After 25 years, battle for HIV/AIDS patient equality still rages

Red Ribbon-AIDS
Credit: File

Doctors fight the virus. The AIDS Law Project of Pennsylvania fights the stigma.

“That is our part of the battle,” said Yolanda French Lollis, managing attorney for the nonprofit public-interest law firm. “To allow people to live their lives, you have to fight stigma on a lot of levels.”

AIDS Law provides free legal assistance to those infected with HIV/AIDS — the only organization of its kind in the United States.

On Thursday, the group, which is based in Philadelphia, marks its 25th anniversary with a celebration in Center City.

Since its inception, the law firm says it has helped 38,000 Pennsylvanians and won several landmark cases that resulted in policy changes. The group uses the law to teach lessons about how people with HIV and AIDS deserve to be treated.

“There’s always an attempt to treat people differently,” Lollis said.

In its 25 years, the project has brought suits against a dentist who refused to treat patients with HIV/AIDS; a company that limited health insurance coverage based on a positive diagnosis; medical technicians who didn’t help a collapsed man who was being treated for AIDS; and a company that fired a man because his partner was diagnosed with AIDS.

The stigma manifests itself in every corner.

“As long as there is that fear of being treated differently and being rejected,” said Lollis, who joined in 1993, “people will not disclose their status in various situations. And that’s the whole problem.”

In the beginning, the Project used a “crisis model.” “People were sick; they had an immediate need. We’d try to fix that and get their life together for however long their life may be,” said Ronda B. Goldfein, executive director, who joined in 1992 as a volunteer.

And now: “How do we support our clients so they can live their lives and have futures, because in fact they have futures now.”

Jose’s story

Jose de Marco called the AIDS Law Project many times and for a myriad of reasons. “Mostly because I probably could not afford, nor could I find, attorneys that were really well-versed and experts in the field of HIV and AIDS law.”

The group helped him fight a discrimination lawsuit about two years ago with a large bus company. He left his AIDS medication on board, and when he tried to retrieve them, the bus driver denied him passage.

He sighed.

“Discrimination and stigma are just as rampant today as it was when the AIDS Law Project was founded,” he said.

To learn more or to donate, visit the AIDS Law Project’s website: http://www.aidslawpa.org/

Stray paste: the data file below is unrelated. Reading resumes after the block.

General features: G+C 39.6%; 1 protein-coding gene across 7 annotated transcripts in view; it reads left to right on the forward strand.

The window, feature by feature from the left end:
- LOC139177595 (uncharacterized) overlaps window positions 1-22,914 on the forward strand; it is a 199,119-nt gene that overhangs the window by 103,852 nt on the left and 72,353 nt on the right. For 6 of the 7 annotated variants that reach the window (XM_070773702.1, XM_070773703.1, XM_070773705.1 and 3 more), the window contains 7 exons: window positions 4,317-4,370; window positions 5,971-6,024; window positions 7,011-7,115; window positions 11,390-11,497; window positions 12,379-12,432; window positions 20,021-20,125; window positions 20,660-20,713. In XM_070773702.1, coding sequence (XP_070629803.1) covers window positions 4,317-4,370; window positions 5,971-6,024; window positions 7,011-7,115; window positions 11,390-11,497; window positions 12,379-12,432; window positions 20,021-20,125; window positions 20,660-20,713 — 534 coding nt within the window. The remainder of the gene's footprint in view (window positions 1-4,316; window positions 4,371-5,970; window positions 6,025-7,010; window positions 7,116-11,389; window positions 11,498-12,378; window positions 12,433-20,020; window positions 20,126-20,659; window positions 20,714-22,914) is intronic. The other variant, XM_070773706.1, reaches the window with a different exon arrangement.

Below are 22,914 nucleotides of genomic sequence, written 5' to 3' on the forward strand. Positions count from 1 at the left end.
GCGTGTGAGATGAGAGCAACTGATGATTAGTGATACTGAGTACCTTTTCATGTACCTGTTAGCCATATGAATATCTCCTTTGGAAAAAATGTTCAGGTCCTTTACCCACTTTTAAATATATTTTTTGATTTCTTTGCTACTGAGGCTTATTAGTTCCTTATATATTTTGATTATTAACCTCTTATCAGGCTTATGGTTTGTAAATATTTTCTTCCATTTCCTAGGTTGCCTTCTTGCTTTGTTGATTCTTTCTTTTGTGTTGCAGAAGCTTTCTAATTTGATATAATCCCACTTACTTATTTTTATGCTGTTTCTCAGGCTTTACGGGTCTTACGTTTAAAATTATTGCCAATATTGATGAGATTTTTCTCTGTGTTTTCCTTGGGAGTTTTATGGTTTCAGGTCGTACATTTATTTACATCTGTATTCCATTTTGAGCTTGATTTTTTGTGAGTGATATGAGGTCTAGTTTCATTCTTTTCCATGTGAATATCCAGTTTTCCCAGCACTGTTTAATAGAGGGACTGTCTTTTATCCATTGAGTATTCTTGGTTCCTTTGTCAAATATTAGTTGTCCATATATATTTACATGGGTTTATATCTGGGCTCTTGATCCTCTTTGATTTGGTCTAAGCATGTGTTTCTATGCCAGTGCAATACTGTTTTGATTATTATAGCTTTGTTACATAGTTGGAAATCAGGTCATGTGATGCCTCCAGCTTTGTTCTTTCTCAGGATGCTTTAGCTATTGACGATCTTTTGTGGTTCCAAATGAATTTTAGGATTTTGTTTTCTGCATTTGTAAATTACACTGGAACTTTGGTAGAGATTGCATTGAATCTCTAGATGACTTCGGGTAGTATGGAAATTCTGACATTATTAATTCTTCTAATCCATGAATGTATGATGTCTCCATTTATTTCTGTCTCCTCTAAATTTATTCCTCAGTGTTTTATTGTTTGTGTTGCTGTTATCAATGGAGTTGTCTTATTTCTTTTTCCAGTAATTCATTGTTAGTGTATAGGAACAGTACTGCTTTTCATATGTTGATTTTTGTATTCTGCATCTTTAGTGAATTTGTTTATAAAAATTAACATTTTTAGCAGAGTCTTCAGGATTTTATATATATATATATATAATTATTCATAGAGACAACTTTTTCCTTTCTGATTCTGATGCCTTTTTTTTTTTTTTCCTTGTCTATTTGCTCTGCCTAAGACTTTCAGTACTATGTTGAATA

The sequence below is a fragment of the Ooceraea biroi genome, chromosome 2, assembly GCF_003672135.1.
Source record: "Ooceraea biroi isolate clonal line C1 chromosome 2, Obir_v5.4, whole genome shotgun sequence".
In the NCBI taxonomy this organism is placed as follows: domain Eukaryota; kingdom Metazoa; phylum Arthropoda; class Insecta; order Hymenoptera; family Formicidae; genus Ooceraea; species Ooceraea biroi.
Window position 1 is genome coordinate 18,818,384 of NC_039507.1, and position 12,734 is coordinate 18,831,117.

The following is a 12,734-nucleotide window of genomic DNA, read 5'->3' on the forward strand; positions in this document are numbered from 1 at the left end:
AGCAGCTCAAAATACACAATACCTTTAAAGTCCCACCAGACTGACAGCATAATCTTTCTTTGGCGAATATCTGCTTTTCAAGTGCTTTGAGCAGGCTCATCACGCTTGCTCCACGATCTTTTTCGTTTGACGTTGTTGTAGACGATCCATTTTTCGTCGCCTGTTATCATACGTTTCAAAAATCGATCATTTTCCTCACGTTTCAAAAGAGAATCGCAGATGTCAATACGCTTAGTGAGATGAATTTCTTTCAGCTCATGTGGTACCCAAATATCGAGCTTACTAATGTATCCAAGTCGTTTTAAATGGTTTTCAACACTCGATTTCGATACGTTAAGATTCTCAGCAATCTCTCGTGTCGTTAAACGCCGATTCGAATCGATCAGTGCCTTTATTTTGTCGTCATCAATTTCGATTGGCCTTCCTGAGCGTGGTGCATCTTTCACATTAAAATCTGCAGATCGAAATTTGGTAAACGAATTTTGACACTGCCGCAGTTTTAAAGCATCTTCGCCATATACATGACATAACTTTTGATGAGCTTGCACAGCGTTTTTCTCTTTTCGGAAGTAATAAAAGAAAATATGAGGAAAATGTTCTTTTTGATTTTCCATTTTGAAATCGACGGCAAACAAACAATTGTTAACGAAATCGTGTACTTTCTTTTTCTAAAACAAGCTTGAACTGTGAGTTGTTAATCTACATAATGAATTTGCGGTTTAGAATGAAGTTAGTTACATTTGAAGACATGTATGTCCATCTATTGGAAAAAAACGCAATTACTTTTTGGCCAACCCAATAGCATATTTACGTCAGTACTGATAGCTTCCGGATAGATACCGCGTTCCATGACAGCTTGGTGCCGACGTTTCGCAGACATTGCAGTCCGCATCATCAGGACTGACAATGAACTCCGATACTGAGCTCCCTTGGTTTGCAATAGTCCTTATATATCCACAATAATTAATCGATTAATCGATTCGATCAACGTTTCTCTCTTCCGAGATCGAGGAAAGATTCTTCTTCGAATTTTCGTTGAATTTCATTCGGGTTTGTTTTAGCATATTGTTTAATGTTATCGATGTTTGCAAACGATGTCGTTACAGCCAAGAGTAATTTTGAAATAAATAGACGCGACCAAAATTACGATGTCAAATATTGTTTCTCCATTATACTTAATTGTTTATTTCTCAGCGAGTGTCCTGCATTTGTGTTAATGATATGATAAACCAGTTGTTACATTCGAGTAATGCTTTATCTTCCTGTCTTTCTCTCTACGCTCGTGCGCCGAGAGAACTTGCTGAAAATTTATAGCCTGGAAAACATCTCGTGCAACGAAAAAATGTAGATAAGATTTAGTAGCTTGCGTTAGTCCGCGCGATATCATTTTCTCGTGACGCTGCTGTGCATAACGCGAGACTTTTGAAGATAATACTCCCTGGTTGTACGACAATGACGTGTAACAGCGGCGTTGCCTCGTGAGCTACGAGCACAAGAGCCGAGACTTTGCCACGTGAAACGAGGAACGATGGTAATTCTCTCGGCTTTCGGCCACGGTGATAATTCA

____________________

Follow Tommy Rowan on Twitter: @tommyrowan

Follow Metro Philadelphia on Twitter: @metrophilly

Follow Metro Philadelphia on Facebook: Metro Philadelphia



News
Entertainment
Sports
Lifestyle
Local

Brooklyn man charged in roommate's stabbing death

A Brooklyn man accused of violently stabbing his roommate to death on Monday is in police custody and faces murder charges.

International

Dinosaurs could have survived asteroid strike

It turns out there is a good and a bad time for the planet to be hit by a meteor, and dinosaurs were just unlucky.…

National

OkCupid admits to Facebook-style experimenting on customers

By Sarah McBrideSAN FRANCISCO (Reuters) - OkCupid, a top U.S. matchmaking website, intentionally mismatched users to test its technology, the IAC/InterActive Corp service said on…

Local

MTA fares still increasing 4 percent in newly…

The agency said the 4 percent increases, previously announced in December, will remain steady even as the MTA deals with increasing labor costs.

Movies

Interview: Brendan Gleeson on the way 'Calvary' depicts…

Brendan Gleeson talks about how his new film "Calvary" began over drinks and how his character here is the opposite of the lead in "The Guard."

Movies

'Get on Up' producer Mick Jagger on the…

Mick Jagger, a producer on the James Brown biopic "Get on Up," talks about the time had to tell the singer some bad news and his favorite JB record.

Television

'Glee' star Lea Michele to appear on 'Sons…

"Glee" star Lea Michele has been confirmed as a guest star in the final season of "Sons of Anarchy."

Television

TV watch list, Monday, July 28: 'The Bachelorette'…

See Andi Dorfman make her big choice on tonight's 'Bachelorette' finale.

MLB

Angelo Cataldi: Ryan Howard deserves better from Phillies

Just last week, Ryan Howard endured the embarrassment of a benching that was inevitable, and yet still shocking.

NFL

Larry Donnell has inside track in Giants tight…

Little-known Larry Donnell of Grambling State currently has the inside track, as the second-year player has received the bulk of the first-team reps.

NFL

Computer to Jets: Start Michael Vick over Geno…

Jets general manager John Idzik says the choice of who starts between second-year quarterback Geno Smith and veteran Michael Vick will be a “Jets decision.”

MLB

Yankees looking to trade for Josh Willingham: Report

CBS Sports’ Jon Heyman reported Sunday the Yankees are interested in Twins outfielder Josh Willingham.

Travel

Glasgow: Hey, hey, the gangs aren't here

This European city has done a good job getting rid of its more violent residents and revitalizing with artists.

Education

Babson College tops list of best colleges for…

Money magazine has just released its inaugural list of "The Best Colleges for Your Money" -- and the answers have surprised many. Babson College, which…

Education

NYC teens learn how to develop apps during…

Through a program sponsored by CampInteractive, the high schoolers designed their own community-focused apps.

Tech

The Ministry of Silly Walks app is both…

Monty Python have dug into their back catalogue for cash-ins once more, but with the Ministry of Silly Walks app, they've made something that's fun too.